According to her, countries that have such demands, including Poland, Lithuania and Latvia, have their own historical and “not so easy discourse with Russia” and they have different expectations for their own reasons.
Serbia, she has explained, does not share such historical experiences with them and in this regard tries to protect its political and economic interests.
“At this stage, I think there are enough elements to update this report on Chapter 31, because it was made in 2014, and to take account of everything that Serbia has done in the meantime in terms of contributing to the common foreign security policy”, she noted.
The Minister has pointed out that Serbia delved deep into the reform process in 2018 and achieved more in the area of the rule of law in this one year than in the previous four years altogether.
She has stated that the reform process will remain a priority and that a number of laws will be under preparation.
“We will continue with intensity; numerous, substantive laws will undergo preparation. They will be related to judicial reform, i.e. constitutional amendments; the law on the prevention of corruption, the law on the origin of property, which are all key regulations, will undergo preparation. We are actively preparing negotiating positions for several more chapters. We are preparing the negotiating position for Chapter 28, dealing with consumer protection, which will introduce order in the field of consumer rights and obligations of those who are on the market”, she said.
Asked if Croatia will be impeding Serbia's path to the EU, the Minister has said that this is a question for the government in Zagreb, stressing that the relationship between the two countries is undoubtedly heavily burdened by the past, that they will probably never agree on the interpretation of the past, but that this does not mean that they should not cooperate in the future.
“These are not only unacceptable but also devastating matters, but I always try to see what we can do better in the future, because we are neighbours, we depend on each other, we have a significant minority in Croatia and we have Serbian citizens of Croatian nationality, and they should be the link, not the point of separation. President Vučić has shown good will in this regard, but I am not sure the other side has; but do not think that this has gone unnoticed in the EU”, she said.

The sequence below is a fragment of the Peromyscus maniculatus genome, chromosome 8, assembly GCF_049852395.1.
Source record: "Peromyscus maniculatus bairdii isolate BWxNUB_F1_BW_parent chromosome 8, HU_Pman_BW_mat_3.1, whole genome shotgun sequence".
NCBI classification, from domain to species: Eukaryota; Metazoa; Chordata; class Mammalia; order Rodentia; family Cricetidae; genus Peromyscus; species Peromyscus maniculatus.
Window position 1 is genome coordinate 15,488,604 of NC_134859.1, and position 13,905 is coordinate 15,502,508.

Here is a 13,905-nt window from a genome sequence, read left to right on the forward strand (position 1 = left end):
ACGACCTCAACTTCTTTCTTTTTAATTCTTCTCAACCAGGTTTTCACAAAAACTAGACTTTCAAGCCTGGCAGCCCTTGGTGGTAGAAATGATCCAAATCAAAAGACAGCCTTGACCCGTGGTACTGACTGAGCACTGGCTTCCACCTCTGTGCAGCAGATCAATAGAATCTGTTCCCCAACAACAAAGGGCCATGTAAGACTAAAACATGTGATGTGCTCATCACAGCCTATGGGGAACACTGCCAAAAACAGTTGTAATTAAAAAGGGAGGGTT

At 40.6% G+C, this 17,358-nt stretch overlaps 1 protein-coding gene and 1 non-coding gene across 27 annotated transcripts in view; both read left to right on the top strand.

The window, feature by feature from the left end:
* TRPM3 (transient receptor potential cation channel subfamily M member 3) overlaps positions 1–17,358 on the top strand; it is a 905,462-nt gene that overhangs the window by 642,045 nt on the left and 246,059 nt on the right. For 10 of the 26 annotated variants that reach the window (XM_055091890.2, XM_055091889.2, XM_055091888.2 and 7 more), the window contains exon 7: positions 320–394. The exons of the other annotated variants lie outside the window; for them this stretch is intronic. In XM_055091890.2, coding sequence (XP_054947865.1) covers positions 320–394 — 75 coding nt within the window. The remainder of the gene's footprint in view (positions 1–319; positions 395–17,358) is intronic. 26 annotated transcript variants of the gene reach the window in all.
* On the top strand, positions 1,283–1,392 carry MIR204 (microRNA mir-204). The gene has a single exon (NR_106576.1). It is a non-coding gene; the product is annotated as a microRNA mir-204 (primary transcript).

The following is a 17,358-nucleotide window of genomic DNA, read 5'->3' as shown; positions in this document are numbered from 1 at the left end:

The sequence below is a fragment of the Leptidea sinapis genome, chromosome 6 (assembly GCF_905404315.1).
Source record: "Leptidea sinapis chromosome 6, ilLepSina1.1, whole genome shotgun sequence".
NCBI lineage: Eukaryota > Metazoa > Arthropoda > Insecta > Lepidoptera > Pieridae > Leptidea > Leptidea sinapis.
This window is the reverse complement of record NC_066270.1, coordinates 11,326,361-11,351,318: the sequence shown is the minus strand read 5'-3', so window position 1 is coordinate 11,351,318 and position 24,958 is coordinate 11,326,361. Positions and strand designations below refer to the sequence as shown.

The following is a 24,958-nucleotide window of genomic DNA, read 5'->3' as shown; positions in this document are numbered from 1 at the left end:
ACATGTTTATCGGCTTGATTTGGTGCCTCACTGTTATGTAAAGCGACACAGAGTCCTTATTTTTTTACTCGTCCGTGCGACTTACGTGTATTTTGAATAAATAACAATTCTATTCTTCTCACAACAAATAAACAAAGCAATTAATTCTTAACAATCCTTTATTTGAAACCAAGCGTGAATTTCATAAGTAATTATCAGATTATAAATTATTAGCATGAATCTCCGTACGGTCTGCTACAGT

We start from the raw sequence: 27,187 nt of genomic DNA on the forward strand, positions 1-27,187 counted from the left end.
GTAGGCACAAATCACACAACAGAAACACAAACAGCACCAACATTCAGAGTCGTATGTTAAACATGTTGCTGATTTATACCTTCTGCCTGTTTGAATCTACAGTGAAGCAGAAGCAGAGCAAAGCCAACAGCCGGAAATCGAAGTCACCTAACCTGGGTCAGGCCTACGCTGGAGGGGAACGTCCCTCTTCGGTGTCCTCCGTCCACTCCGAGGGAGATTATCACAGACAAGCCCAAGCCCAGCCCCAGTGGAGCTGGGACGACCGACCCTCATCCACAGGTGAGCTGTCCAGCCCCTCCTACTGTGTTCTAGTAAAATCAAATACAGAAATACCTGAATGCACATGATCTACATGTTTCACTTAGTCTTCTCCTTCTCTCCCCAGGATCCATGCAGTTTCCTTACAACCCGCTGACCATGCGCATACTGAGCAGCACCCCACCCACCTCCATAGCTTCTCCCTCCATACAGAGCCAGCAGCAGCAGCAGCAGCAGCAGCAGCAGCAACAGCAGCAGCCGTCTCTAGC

She has pointed out that Croatia as an EU member has the advantage in a way - it has a greater power of decision as a Member State, which undeniably is an advantage of membership, “but you participate in the decision-making process and it is not fair to abuse and use it for the matters of bilateral relations. They should be dealt with bilaterally, which means that we should sit down and agree on issues”.
She has emphasised that Serbia has done a lot of good things in that sense, but that it remains to be seen what will happen in the future.
“I would not single Croatia out now; I think that it is in their interest too that Serbia progresses, that this is the interest of this region, so we will see how this relationship turns out”, she stated.
The Minister has stressed that citizens should understand that political relations in the international arena have become very complicated and that the situation is not at all comparable to the situation in the past three or four years.
“In that sense, we need to be very careful and extremely cautious and, as before, run a responsible policy and avoid certain bad scenarios. We need to be very careful, while citizens can have trust in further pursuit of a responsible policy, with a focus on European integration, led by President Vučić and the government as part of the executive branch of government”, concluded the Minister.